This conversation sounds very different from the vague platitudes we're used to hearing after tragedies like this. Sen. Richard Blumenthal, Rep. Chris Murphy and Gov. Dan Malloy sound like they're all on the same page as they talk with George Stephanopoulos about the need to make substantial changes in our public policies:
STEPHANOPOULOS: How to think about it and how to talk about it, and, Senator, I know that you -- as we move on, want to begin a conversation in the Senate about how the country can come together to address this violence.
BLUMENTHAL: You know, I come to this issue with a background of almost 30 years in law enforcement, both criminal...
STEPHANOPOULOS: Attorney general.
BLUMENTHAL: ... and civil, as a United States attorney, the chief federal prosecutor, and 20 years as attorney general. And I'm hearing from the community, as well as my colleagues in law enforcement, we need to do something. And I'm hearing from my colleagues in the Senate around the country, some in states like Wisconsin and Colorado, where there have been similar horrific, horrible tragedies, maybe not involving children with this kind of uncomprehensible kind of circumstance, but we need to do something, at the very least, perhaps, about the high-capacity magazines that were used in this crime.
But, of course, the investigation here is continuing. And we'll learn more. And out of respect to the families and their grief, at this point, I'm not going to be more specific about that conversation, but certainly this horrible episode and incident and crime by this deranged person possessed by demons, as you have put it, will spur and transform, I think, the national conversation. And I intend to talk about it on the floor of the United States Senate perhaps as early as this week.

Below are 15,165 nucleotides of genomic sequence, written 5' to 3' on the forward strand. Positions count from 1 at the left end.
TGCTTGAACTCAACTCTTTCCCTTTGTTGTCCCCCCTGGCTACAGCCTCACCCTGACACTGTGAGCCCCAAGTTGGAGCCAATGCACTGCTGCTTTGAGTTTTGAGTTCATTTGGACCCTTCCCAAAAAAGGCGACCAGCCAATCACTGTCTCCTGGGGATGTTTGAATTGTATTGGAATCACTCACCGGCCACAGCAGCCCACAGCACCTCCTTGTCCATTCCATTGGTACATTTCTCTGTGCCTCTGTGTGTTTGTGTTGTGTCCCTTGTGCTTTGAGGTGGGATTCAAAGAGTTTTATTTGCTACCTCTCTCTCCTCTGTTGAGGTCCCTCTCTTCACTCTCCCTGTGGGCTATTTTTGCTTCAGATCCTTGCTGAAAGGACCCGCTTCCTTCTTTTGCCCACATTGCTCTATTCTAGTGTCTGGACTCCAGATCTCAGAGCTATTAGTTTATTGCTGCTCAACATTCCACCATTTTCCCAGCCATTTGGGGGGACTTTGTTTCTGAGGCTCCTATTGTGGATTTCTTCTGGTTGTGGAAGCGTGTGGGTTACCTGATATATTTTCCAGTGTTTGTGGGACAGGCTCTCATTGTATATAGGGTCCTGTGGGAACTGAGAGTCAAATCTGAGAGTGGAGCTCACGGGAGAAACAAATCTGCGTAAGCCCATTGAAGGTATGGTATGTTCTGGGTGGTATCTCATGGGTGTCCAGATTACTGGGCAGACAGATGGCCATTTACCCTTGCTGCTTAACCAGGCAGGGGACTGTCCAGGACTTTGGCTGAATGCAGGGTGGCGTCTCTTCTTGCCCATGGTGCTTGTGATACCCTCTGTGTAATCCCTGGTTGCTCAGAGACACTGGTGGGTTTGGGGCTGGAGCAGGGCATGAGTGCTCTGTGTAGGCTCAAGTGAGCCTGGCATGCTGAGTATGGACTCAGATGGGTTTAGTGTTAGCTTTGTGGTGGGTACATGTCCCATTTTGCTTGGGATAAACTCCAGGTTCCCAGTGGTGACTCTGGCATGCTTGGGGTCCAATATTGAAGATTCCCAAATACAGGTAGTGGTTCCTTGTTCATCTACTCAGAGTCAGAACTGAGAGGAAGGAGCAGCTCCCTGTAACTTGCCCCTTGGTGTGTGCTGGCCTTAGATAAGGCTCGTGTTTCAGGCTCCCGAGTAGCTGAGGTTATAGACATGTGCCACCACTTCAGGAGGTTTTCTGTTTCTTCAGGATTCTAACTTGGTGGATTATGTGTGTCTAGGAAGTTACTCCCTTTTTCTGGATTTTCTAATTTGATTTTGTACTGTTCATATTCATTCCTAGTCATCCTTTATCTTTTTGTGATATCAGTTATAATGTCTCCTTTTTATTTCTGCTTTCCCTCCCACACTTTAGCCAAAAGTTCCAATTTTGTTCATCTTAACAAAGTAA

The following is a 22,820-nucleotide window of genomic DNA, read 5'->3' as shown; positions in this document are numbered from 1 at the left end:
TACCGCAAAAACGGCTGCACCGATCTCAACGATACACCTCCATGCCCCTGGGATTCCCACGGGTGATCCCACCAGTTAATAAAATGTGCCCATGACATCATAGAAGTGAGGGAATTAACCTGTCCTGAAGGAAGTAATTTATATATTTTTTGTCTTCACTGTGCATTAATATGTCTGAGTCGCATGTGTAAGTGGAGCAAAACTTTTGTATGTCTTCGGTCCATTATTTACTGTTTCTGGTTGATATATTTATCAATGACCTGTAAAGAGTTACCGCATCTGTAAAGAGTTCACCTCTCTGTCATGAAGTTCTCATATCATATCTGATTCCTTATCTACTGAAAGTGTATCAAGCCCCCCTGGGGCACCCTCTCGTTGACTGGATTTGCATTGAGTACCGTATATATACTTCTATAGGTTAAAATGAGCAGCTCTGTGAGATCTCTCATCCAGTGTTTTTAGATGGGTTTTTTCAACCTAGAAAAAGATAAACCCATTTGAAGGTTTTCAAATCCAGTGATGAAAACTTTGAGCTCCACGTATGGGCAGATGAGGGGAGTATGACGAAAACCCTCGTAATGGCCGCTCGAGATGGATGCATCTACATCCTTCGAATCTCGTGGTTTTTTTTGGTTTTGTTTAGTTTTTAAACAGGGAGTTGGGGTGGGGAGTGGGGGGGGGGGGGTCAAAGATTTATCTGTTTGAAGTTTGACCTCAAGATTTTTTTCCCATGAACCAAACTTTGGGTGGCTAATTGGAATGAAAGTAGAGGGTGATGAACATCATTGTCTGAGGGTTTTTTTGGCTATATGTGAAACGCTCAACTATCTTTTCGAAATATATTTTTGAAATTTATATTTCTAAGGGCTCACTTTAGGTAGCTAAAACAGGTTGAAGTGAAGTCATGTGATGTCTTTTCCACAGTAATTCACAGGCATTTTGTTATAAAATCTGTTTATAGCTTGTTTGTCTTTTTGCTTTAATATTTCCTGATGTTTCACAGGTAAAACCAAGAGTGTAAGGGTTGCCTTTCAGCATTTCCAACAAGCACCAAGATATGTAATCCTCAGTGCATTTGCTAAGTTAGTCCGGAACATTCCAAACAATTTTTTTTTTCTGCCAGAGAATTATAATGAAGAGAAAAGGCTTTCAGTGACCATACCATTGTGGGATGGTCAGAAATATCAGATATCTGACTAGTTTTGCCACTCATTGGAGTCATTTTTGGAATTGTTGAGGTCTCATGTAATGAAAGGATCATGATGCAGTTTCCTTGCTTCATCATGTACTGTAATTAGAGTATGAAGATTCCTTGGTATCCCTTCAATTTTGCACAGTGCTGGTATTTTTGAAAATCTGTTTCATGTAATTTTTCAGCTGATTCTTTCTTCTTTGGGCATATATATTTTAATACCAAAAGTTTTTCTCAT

STEPHANOPOULOS: Congressman, do you think this can be a tipping point?
MURPHY: Well, I think the tipping point should have happened a long time ago, frankly. And as I think eager as people are going to be to find some simple solution from a policy standpoint, we have to acknowledge that there is no simple solution, that, yes, there needs to be a conversation about gun control, but also about the way we treat mental illness, also about the culture of violence in this country, which may have contributed to the way in which this very disturbed young man thought.
This is going to be a very complicated process of asking why, but we also have to admit that it's going to be a very complicated process figuring out what to do from here. We need to talk about it, though. The time for sort of saying that we can't talk about the policy implications of tragedies like this is over. And for us here in Connecticut, while we're going to grieve and make sure the families have everything they need, we're going to be on the floor of the Senate very soon talking about where we go from here.
STEPHANOPOULOS: And we are all grieving with you today. Thank you both.
MURPHY: Thank you.